Monday, November 12, 2007

Leadoff Hitters, 2007

For the last two years I have written a piece giving the leading and trailing teams in various categories that can be used to evaluate leadoff performance. I always try to stress that, as numerous studies have shown, batting order construction is not as crucial as conventional wisdom holds it to be. I am personally much more concerned about how a player performs in an average situation than in any particular lineup slot.

Nonetheless, the matter of who will leadoff for a team is certainly one that is oft-discussed and is given particular attention by the men who run major league teams. Thus, it is useful to actually know which teams got good production out of the leadoff spot and which did not.

Before I start going into the various categories, let me first emphasize that the data is for team’s aggregate leadoff performance. In parentheses after each team on a list, I will give the names of the individuals who appeared in at least 20 games in the leadoff spot, but unless the player took every plate appearance of the team’s season in the #1 slot, the statistics are not solely his. Also, the 20 games does not mean 20 starts at leadoff hitter--it is 20 appearances, regardless of whether some of those came as a pinch hitter, pinch runner, defensive replacement, or what have you.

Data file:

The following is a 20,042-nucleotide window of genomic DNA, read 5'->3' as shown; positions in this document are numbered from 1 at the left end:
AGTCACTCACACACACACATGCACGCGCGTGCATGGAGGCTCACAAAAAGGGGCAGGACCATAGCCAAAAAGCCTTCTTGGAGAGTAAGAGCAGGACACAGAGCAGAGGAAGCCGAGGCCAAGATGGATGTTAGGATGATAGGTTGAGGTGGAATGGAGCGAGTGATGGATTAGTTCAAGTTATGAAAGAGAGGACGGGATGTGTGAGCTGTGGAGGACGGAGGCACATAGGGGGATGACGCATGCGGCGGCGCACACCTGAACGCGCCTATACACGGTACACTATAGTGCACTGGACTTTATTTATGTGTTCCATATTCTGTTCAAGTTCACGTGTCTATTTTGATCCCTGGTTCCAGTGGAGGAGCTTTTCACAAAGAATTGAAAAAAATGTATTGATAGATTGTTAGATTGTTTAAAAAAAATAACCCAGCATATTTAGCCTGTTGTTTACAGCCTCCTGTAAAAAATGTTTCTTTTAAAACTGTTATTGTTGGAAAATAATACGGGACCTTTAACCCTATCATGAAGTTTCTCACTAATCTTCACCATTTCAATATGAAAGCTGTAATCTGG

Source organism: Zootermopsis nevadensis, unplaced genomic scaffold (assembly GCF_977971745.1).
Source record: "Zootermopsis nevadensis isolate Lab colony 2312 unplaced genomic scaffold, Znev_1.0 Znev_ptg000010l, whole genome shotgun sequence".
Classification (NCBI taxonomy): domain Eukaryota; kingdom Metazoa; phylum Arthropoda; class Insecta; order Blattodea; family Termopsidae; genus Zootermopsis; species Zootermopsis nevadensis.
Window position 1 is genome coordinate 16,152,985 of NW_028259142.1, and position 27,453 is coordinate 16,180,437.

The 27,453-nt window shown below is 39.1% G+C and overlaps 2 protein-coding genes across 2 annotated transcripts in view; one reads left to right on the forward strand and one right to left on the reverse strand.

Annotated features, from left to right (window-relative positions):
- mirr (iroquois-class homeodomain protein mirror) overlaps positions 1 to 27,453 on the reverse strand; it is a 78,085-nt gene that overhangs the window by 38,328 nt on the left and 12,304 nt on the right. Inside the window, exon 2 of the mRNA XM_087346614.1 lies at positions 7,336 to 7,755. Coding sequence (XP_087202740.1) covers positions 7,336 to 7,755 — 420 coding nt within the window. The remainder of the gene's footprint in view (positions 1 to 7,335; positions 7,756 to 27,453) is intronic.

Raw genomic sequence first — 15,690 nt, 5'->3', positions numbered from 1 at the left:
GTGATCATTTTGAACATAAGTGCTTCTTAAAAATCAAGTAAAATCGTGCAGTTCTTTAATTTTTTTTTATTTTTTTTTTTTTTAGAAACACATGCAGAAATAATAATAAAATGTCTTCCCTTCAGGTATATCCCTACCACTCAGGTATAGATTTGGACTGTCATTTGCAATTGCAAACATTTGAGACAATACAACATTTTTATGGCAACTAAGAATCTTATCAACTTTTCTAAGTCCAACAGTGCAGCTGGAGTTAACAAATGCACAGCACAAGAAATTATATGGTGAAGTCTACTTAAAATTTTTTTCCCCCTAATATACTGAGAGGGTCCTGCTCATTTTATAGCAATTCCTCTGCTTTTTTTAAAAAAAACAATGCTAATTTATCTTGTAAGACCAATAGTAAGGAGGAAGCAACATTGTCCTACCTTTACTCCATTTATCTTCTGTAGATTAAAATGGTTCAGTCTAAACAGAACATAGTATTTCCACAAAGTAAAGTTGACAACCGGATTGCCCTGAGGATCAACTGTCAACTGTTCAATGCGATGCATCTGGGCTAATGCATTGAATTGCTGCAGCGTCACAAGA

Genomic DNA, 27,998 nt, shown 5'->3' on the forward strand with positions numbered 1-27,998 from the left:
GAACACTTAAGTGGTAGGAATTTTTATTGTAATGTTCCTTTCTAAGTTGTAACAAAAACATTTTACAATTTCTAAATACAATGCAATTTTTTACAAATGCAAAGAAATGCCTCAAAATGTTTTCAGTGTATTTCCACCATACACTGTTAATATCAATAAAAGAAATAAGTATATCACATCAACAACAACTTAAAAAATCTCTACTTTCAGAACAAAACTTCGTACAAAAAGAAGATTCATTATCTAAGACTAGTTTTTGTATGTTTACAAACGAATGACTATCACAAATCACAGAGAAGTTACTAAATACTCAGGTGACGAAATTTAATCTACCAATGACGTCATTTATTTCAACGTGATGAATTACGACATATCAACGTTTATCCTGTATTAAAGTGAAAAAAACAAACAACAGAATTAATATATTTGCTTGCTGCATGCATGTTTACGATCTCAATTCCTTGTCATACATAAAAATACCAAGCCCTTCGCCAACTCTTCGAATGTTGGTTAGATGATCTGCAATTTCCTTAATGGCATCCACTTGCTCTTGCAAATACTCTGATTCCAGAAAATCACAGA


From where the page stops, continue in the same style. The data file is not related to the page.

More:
With the disclaimers out of the way, the most basic job of a leadoff hitter is to score runs. So runs scored per 25.5 outs (outs here are AB-H+CS) seem to be a good place to start:
1. PHI (Rollins), 7.2
2. MIL (Weeks/Hart), 7.2
3. DET (Granderson), 6.8
Leadoff Average, 5.6
ML Average, 4.8
28. CHA (Owens/Erstad/Podsednik), 4.5
29. STL (Eckstein/Taguchi/Miles), 4.5
30. WAS (Lopez/Logan), 4.1

Leadoff Average is the average for the team’s leadoff performances, while ML Average is the average for the league as a whole, slots one through nine. This is a sabermetric blog--I don’t need to point out to you the biases that exist in using actual runs scored data, so I will let those figures stand without comment.

Perhaps even more elemental to the traditional role of the leadoff hitter than scoring runs is getting on base. On Base Average is as important of a statistic as there is anyway, so it’s only natural to look at how the leadoff men did:
1. SEA (Suzuki), .389
2. LAA (Willits/Figgins/Matthews), .377
3. FLA (Ramirez/Amezaga), .376
Leadoff Average, .341
ML Average, .332
28. ARI (Young/Byrnes/Drew), .309
29. HOU (Biggio/Burke), .305
30. WAS (Lopez/Logan), .305